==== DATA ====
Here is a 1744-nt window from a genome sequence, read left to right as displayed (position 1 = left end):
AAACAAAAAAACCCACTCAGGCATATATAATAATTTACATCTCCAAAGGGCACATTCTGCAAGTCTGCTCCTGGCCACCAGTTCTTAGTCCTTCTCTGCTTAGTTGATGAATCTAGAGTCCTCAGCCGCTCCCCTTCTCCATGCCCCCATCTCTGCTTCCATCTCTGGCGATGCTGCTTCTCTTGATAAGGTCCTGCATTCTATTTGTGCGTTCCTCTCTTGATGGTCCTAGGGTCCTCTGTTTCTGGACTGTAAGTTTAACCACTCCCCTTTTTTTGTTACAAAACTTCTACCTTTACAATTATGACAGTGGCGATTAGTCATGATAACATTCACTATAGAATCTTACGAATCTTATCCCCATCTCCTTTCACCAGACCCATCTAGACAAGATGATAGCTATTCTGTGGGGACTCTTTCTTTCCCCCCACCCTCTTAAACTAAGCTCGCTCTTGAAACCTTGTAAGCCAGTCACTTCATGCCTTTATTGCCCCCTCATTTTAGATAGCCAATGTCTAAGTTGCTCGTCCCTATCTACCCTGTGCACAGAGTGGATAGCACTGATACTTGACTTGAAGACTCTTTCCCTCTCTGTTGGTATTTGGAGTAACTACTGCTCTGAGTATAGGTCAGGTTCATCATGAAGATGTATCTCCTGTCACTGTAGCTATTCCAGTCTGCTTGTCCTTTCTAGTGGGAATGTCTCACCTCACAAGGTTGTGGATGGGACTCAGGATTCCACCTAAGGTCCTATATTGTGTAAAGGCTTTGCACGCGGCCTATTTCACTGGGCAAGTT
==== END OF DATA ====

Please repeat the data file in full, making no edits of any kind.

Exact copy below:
Here is a 1744-nt window from a genome sequence, read left to right as displayed (position 1 = left end):
AAACAAAAAAACCCACTCAGGCATATATAATAATTTACATCTCCAAAGGGCACATTCTGCAAGTCTGCTCCTGGCCACCAGTTCTTAGTCCTTCTCTGCTTAGTTGATGAATCTAGAGTCCTCAGCCGCTCCCCTTCTCCATGCCCCCATCTCTGCTTCCATCTCTGGCGATGCTGCTTCTCTTGATAAGGTCCTGCATTCTATTTGTGCGTTCCTCTCTTGATGGTCCTAGGGTCCTCTGTTTCTGGACTGTAAGTTTAACCACTCCCCTTTTTTTGTTACAAAACTTCTACCTTTACAATTATGACAGTGGCGATTAGTCATGATAACATTCACTATAGAATCTTACGAATCTTATCCCCATCTCCTTTCACCAGACCCATCTAGACAAGATGATAGCTATTCTGTGGGGACTCTTTCTTTCCCCCCACCCTCTTAAACTAAGCTCGCTCTTGAAACCTTGTAAGCCAGTCACTTCATGCCTTTATTGCCCCCTCATTTTAGATAGCCAATGTCTAAGTTGCTCGTCCCTATCTACCCTGTGCACAGAGTGGATAGCACTGATACTTGACTTGAAGACTCTTTCCCTCTCTGTTGGTATTTGGAGTAACTACTGCTCTGAGTATAGGTCAGGTTCATCATGAAGATGTATCTCCTGTCACTGTAGCTATTCCAGTCTGCTTGTCCTTTCTAGTGGGAATGTCTCACCTCACAAGGTTGTGGATGGGACTCAGGATTCCACCTAAGGTCCTATATTGTGTAAAGGCTTTGCACGCGGCCTATTTCACTGGGCAAGTT